For prototyping I've used Zybo board with three Pmod-AD1 each combining two 12-bit ADC chips. All were sampled at the same frequency, however, you can skip as many acquisition periods as you want. Single frequency simplifies FPGA implementation or, specifically, timing constraints. Although at 100 kHz rate it shouldn't be difficult. The key issue in this project was finding an optimal architecture applicable to Zynq. Writing and testing of the VHDL programming code was on the second place.
    With that said you may find that multiplexing of XADC will meet your requirements. As far as I know most of TI motor controllers use multiplexing of analog sensors. This way you will minimize the need for HDL programming and save on development time, possibly.
    I am wondering what is the benefit of switching from microcontrollers to Zynq, higher DAQ rate?
  16. Like
    Notarobot got a reaction from JColvin in High Speed Image Sensor interface options   
    Hi @pollutioncontroltech
    I agree with the @xc6lx45 statement about underestimating the task. As a newbie you can see only parts that are covered by your experience.The concept you described in my view would require substantial knowledge and highly qualified FPGA professional.
    Now regarding to your options I'd like to say that answering requires some research to substantiate either choices. I think that the key factor is the bandwidth. You need to construct a block diagram of your system (may be several) and estimate required I/O data rates for each particular module. You also need to check whether required IP is available or you will need to write your own code. After making these estimates you will be able to see bottlenecks and critical points of your concept.
    Personally. I would prefer to avoid USB interface because of IP complexity, ARM processors' and RAM latencies. The best would be using Gigabit Transceivers for interfacing with the video source.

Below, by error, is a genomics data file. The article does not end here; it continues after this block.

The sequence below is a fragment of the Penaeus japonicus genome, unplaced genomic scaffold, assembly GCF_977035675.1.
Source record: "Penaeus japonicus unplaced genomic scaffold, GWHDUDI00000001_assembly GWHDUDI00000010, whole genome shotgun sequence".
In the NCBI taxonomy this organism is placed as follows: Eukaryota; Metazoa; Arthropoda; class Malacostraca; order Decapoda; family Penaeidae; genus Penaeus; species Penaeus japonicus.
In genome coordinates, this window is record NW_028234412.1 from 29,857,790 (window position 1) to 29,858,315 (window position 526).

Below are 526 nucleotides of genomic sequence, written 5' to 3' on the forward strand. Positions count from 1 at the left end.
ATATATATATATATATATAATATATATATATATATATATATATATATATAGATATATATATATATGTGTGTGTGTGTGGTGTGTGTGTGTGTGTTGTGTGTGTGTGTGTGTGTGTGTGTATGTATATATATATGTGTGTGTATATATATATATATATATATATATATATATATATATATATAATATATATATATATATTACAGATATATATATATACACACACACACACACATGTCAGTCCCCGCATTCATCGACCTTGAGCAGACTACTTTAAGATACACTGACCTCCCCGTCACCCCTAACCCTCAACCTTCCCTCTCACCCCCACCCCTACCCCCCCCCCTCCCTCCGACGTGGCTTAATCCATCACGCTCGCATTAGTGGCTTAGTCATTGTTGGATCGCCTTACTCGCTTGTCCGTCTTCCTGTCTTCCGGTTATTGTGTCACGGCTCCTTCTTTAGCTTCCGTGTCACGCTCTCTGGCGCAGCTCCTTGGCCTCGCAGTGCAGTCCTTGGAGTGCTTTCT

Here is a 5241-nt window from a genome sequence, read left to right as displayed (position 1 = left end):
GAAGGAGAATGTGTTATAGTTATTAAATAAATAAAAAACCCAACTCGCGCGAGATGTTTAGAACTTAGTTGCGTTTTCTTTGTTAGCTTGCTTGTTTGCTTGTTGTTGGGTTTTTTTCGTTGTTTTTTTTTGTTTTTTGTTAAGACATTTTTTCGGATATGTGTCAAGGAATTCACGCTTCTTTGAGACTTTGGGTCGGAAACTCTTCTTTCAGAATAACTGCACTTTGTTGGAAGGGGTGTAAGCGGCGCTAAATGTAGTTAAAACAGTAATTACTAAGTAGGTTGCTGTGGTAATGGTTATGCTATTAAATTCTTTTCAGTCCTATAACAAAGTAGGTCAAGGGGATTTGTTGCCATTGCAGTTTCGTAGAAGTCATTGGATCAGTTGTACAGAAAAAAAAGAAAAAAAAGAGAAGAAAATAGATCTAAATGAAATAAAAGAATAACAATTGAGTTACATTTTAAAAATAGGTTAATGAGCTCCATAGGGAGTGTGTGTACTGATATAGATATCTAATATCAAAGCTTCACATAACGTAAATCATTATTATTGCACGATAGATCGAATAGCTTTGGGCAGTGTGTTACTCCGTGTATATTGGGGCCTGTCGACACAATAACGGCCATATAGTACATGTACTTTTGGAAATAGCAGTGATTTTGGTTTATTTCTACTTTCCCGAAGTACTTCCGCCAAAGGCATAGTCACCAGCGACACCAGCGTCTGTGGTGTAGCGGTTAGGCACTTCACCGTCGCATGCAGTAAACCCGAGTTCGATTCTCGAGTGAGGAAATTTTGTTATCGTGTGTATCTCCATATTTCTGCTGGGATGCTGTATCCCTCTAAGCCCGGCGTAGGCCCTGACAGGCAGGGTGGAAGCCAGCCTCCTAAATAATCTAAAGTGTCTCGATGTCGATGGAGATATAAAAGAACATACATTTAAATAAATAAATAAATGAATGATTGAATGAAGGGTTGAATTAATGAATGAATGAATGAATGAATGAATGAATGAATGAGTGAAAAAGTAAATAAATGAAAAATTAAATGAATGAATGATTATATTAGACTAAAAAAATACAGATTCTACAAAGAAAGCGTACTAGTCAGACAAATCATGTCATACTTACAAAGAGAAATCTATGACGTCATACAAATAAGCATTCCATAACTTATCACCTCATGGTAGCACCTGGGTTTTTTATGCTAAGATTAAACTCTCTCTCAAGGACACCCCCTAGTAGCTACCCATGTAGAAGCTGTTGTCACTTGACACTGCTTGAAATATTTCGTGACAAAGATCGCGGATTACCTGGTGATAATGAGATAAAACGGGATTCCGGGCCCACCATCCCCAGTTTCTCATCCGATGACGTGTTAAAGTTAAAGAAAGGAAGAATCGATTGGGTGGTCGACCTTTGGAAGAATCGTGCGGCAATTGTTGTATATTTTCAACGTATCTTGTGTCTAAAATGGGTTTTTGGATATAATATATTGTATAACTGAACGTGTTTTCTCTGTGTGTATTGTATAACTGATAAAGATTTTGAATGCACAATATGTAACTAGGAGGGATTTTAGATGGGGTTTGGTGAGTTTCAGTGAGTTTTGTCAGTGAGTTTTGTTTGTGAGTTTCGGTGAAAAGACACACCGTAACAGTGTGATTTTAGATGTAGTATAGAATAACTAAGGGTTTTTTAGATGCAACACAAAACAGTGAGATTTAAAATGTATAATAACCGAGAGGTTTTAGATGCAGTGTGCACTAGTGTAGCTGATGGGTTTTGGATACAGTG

Good luck!
  17. Like
    Notarobot got a reaction from techno-rogue in How high is the switching rate of the High-Speed PMOD on the Zybo Board?   
    Dear @techno-rogue
    It is not clear what is your goal. Do you want to use Zybo as a signal source for some 50 Ohm load or it will interface some kind of digital logic? If the goal is the first one then your experiment can be representitive. However you need to account for the capacitance of the 50 Ohm cable and the bandwidth of the scope you are using. Typically measurements of ns pulse are done using special scope hih impedance probes with very small input capacitance.
    If your load is some digital logic then the experiment is not representitive because most of 3.3V logic is CMOS and its input is pure capacitance with some loss component.
    In my experience I was able to drive 40 MHz clock to my custom logic out of Zybo Pmod. I didn't try higher since it was no need. Higher rates can be achived using LVDS but Zybo is not equipped for this.
    Hope you find it useful.
  18. Like
    Notarobot got a reaction from techno-rogue in How high is the switching rate of the High-Speed PMOD on the Zybo Board?   
    @techno-rogue
    I would suggest
    1) check your scope measurements capability here
    2) try to add a clock buffer at the Pmod output. Xilinx recommends to us such buffers for clocks. In VHDL it is
    component BUFG
        port (  I : in STD_LOGIC;
                    O : out STD_LOGIC);
    end component;
     
  19. Like
    Notarobot got a reaction from techno-rogue in How high is the switching rate of the High-Speed PMOD on the Zybo Board?   
    Hi @techno-rogue
    I might be wrong but it appears from the picture that the Pmod output is directly connected to 50 Ohms coax cable. The scope is showing about 2V amplitude which is inconsistent with the description of the experiment but consistent with the driving 50 Ohms directly from logic. Note that Zybo traces probably designed to have 60 Ohms impedance. Tail waves on the waveforms indicate impedance mismatch between 50 Ohms load and driving impedance.
    If I would do such experiment I would interface Pmod using high speed line buffer and measure timing on its output. This is how design should be done and this way we would get realistic measurements.
    Overall I think this is a good learning experience of electronic design theory in practice.
    Good luck!
  20. Like